The myth of “pure evil” is a bad joke, resulting from and sustained by other unhelpful binaries: good and bad, right and wrong, normal and abnormal, and hot and cold.
How bad? How wrong? How abnormal or cold?
Science can speak to this question of degree and enrich our understanding of what “evil” might be. Specifically, the sciences of the mind have a variety of approaches to illuminate our understanding of natural phenomena like “evil” on a psychological and neurobiological level.
Take, for instance, the psychopath. The term “evil” is popularly equated with psychopathy, and together they readily evoke thoughts of ruthless dictators—Pol Pot, Stalin, and Hitler—and sadistic serial killers – Jack the Ripper, Jeffrey Dahmer, and Gary Ridgeway (the “Green River Killer”). While this subsample of infamous and sensationalized historical figures represents only a very narrow and conventional portrait of what people casually refer to as “evil,” psychopathology is generally understood as one of several other personality disorders that fall along a continuum of antisocial behaviours.
Antisocial Personality Disorder (ASPD) is characterized by chronic patterns of egotism, narcissistic grandiosity, as well as extreme manipulative and destructive behaviours towards others. Characterized by a lack of conscience and an inability to empathize with others, psychopaths are usually associated with a range of textbook behavioural and personality traits – for instance, a propensity for perpetrating cold-hearted, criminal acts of violence. The Psychopathy Checklist–Revised (PCL-R) is one of the standard clinical diagnostic tests used to determine psychopathy.
Currently in a clinical context the term ASPD is favoured over “psychopathy” and advocated for in the current version of the Diagnostic and Statistical Manual of Mental Disorders (DSM) produced by the American Psychiatric Association. In fact, there is an ongoing debate over how to differentiate psychopathy from other emotional dysfunctions along the antisocial disorder spectrum. However, several studies over the past few years have amassed evidence that provide a more definitive neuroscientific distinction for psychopathy as an independent brain disorder.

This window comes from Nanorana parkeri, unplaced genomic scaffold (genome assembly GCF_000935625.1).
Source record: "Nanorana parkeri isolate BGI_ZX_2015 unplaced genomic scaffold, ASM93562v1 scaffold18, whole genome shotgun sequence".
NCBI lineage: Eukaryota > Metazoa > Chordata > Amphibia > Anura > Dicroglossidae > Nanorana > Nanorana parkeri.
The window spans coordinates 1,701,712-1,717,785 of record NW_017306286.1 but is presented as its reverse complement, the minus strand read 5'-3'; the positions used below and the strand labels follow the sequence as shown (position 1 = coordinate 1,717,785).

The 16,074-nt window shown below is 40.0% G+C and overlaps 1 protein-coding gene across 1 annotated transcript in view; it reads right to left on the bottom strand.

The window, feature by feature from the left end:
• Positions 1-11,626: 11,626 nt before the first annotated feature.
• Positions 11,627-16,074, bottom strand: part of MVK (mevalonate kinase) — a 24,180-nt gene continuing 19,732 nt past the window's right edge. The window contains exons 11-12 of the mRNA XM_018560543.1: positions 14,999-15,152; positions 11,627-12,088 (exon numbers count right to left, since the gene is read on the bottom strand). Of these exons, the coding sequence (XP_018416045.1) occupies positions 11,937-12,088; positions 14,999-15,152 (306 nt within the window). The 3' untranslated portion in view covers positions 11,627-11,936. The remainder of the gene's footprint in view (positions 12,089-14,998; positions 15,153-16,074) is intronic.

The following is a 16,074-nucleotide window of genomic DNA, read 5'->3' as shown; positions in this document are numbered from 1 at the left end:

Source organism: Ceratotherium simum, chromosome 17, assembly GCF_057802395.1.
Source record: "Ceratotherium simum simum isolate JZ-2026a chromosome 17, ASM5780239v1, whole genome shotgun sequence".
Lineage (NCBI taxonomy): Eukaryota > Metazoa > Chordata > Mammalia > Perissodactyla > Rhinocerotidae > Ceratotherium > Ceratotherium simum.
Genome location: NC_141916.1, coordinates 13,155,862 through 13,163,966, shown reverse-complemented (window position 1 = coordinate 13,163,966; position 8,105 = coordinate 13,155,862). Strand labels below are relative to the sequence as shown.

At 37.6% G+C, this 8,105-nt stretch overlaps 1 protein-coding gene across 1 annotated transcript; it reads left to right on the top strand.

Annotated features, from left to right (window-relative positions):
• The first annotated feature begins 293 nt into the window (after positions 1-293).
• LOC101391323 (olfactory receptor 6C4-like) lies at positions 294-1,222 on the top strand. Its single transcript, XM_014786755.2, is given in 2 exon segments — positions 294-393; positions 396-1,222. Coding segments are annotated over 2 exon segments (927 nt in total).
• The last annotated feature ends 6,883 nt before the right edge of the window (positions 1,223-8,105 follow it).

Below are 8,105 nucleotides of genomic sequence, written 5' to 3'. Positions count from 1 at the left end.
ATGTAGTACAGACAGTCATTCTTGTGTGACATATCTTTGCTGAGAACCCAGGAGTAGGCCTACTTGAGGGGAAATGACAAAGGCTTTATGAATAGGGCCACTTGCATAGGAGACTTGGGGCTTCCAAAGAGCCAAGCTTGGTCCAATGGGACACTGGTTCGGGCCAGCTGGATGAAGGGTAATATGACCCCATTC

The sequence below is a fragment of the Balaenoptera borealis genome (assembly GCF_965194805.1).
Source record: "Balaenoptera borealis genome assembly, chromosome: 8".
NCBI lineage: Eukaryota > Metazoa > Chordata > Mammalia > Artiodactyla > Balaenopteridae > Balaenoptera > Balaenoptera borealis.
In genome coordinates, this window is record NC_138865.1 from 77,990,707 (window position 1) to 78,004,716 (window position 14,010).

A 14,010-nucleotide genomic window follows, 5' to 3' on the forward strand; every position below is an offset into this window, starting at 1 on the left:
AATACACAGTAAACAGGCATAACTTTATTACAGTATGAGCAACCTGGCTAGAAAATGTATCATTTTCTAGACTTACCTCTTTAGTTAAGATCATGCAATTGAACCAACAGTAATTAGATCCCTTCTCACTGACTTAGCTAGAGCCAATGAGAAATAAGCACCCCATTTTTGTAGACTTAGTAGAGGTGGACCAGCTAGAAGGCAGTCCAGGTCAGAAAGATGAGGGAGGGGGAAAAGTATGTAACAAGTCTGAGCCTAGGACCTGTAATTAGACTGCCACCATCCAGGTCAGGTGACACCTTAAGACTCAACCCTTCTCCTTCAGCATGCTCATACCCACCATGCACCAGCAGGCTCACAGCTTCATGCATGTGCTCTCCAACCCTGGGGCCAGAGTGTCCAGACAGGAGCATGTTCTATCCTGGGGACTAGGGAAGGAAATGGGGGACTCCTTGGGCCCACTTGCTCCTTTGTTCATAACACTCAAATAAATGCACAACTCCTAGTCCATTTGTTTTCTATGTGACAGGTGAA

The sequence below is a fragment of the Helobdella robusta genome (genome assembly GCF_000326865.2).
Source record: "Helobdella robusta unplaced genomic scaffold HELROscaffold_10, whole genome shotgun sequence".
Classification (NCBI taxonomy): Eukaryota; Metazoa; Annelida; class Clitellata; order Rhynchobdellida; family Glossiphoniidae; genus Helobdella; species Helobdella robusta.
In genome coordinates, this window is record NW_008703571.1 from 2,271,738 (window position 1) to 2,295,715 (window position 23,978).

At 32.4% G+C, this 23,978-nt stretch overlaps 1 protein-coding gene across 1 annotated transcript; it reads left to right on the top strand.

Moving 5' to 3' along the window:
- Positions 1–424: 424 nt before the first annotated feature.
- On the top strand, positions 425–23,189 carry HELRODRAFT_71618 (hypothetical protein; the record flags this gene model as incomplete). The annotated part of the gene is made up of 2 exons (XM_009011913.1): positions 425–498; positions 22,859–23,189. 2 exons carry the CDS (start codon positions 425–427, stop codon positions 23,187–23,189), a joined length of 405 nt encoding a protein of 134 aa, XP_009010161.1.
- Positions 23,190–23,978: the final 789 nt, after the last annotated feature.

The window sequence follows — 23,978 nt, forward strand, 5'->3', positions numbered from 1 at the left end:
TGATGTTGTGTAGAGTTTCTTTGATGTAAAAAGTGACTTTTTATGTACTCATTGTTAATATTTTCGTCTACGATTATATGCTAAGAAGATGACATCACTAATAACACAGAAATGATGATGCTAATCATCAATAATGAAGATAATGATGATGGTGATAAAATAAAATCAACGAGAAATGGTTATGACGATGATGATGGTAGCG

For example, a study published in 2010 by the psychologist Adrian Raine took magnetic resonance images (MRI) of the brains of around 90 individuals “at risk for antisocial personality disorder and psychopathy,” looking for signs of a damaged or underdeveloped septum pellucidum – a structure in the limbic system of developing fetuses, which closes as the brain becomes fully formed.
Prenatal neural maldevelopment is associated with the pressence of a cavum septum pellucidum (CSP, a cavity in the septum pellucidum) and is suspected to result from exposing the fetus to alcohol. Raine et al. hypothesized and later confirmed via MRI that those who suffered from neurodevelopmental abnormalities in the “limbic and septal structures” (i.e., those with a CSP) were predisposed to ASPD and psychopathy.
Not discounting the role of environment, genetics and social circumstance at play, these findings basically mean those suffering from ASPDs and psychopathy were predisposed to these conditions by developmental biological forces beyond their control.
A related study published in May, 2012, by Sarah Gregory et al. aimed to quantify via MRI the difference in volume of gray matter (GM) between the brains of 60 men: “antisocial male violent offenders” suffering from ASPD and psychopathy, versus those simply suffering from some form of ASPD and those without any personality disorder at all. The result: “Reduced GM volume within areas implicated in empathic processing, moral reasoning, and processing of prosocial emotions such as guilt and embarrassment may contribute to the profound abnormalities of social behavior observed in psychopathy.”
A neuroscience of psychopathy only helps to de-stigmatize and demystify “evil.” It does not entail that we exonerate serial murderers across the board on the basis of them being issued a bad model of brain.